By David Shepardson and Patricia Zengerle
WASHINGTON (Reuters) -U.S. House of Representatives leaders on Tuesday unveiled a bill aimed at increasing U.S. competitiveness with China and supporting the U.S. chip industry, including $52 billion to subsidize semiconductor manufacturing and research.
President Joe Biden’s administration is pushing to persuade Congress to approve funding to help boost chip production in the United States, as shortages of the key components used in autos and computers have exacerbated supply chain bottlenecks.
House Speaker Nancy Pelosi said the 2,900-page bill, called the “America Competes” act, would “supercharge” investment in chips and boost U.S. manufacturing and research capacity, as well as advancing U.S. competitiveness and leadership.
The Senate passed the U.S. Innovation and Competition Act last year, which includes $52 billion to increase U.S. semiconductor production and authorizes $190 billion to strengthen U.S. technology and research to compete with China.
The House bill has key differences with the Senate version. It does not contain the $190 billion for technology and research, but does include $45 billion to support supply chain resilience and manufacturing of critical goods, industrial equipment and manufacturing technology.
Funding could be used to “relocate a manufacturing facility out of countries of concern, including countries that pose a significant economic or national security threat to the United States,” the House said.
The government could use funds to establish stockpiles to provide “reserves necessary to maintain the availability of critical goods during supply chain shocks.”
The House is expected to take up its version next week. If it passes leaders of both chambers will negotiate to resolve differences.
“We’re in an all-out race for the jobs of the future and to protect our country’s global technological edge,” Senate Democratic Leader Chuck Schumer said.
President Joe Biden said the House and Senate proposals represented the “transformational investments in our industrial base and research and development” that helped power U.S. global economic leadership in the 20th century.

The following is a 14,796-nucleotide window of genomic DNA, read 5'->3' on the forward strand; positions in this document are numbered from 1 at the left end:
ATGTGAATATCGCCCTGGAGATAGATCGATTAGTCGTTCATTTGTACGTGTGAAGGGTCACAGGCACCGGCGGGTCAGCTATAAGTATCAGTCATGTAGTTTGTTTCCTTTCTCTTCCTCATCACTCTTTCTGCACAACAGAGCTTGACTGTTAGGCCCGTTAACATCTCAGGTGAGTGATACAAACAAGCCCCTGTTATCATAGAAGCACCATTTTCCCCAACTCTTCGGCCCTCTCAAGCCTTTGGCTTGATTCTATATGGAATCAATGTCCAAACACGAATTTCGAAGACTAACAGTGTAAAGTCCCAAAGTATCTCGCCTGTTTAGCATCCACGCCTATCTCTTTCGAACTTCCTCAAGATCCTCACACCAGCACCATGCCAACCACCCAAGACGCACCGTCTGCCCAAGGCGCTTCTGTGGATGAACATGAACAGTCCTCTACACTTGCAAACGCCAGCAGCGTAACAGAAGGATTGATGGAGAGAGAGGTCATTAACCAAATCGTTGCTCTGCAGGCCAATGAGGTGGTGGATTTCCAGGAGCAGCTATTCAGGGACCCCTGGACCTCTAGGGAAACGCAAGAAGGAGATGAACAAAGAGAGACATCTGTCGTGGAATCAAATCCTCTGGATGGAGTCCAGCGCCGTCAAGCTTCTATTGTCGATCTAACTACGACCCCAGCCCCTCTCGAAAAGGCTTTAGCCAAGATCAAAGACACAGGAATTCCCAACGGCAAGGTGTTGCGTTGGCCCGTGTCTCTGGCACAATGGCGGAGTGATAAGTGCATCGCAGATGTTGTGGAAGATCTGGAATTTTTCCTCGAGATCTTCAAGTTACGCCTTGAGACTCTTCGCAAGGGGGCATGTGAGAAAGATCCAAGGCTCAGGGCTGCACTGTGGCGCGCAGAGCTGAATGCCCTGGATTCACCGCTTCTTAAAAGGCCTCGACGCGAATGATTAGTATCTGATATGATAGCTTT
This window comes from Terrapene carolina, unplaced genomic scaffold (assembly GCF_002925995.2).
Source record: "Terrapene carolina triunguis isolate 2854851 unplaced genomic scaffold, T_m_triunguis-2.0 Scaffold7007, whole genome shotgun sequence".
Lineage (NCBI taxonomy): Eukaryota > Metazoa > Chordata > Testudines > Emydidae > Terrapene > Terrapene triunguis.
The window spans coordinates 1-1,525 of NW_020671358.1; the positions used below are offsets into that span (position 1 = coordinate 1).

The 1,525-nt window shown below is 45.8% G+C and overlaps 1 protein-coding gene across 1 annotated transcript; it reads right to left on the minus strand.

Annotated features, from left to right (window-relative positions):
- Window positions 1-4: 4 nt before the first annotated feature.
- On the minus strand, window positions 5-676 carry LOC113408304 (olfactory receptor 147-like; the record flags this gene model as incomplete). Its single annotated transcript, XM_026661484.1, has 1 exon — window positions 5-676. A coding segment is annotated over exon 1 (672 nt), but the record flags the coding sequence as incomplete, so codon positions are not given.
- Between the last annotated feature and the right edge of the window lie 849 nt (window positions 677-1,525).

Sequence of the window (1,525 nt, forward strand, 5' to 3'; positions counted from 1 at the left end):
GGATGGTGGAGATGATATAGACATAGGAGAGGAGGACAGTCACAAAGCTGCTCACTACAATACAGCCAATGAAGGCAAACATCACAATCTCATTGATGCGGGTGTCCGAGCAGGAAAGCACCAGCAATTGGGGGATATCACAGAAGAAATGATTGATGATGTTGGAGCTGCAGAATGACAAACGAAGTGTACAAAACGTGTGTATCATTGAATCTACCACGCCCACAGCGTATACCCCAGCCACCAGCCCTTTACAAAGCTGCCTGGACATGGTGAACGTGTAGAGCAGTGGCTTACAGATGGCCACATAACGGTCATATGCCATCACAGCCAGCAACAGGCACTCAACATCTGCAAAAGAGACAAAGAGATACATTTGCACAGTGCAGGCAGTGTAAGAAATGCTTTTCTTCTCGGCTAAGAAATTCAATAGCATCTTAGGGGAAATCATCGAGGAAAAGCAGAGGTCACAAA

The House bill also includes a number of trade provisions and would impose additional sanctions on China for its treatment of Uyghurs and offer refugee status for qualifying Hong Kongers. The Chinese Embassy in Washington did not immediately comment.
The bill also reauthorizes and revises Trade Adjustment Assistance programs, which help workers whose jobs or pay is hurt by imports, and reforms the Generalized System of Preferences, a preferential tariff system for imports.
In addition, it would create a government review led by the U.S. Trade Representative to potentially block certain outbound investments made by U.S. companies in China and some other countries.
Opposition from business groups led the Senate to scratch similar language last year. The absence of such a measure, intended as one safeguard to help prevent U.S. taxpayer funds supporting semiconductor and other critical technology industries from being rerouted to overseas competitors, was seen by some lawmakers as a serious flaw in the Senate bill.
The House bill would review “offshoring of critical capacities and supply chains to foreign adversaries and non-market economies, like China and Russia.”
It would also authorize $3 billion to fund “a domestic solar manufacturing supply chain”, supporting the construction of new solar manufacturing capacity.
The bill would also give the Commerce Department the ability to impose tariffs if a government provides subsidies to a company operating in a different country, aimed at addressing China’s “Belt and Road Initiative.”
(Reporting by Patricia Zengerle, David Shepardson and Michael Martina; editing by Richard Pullin)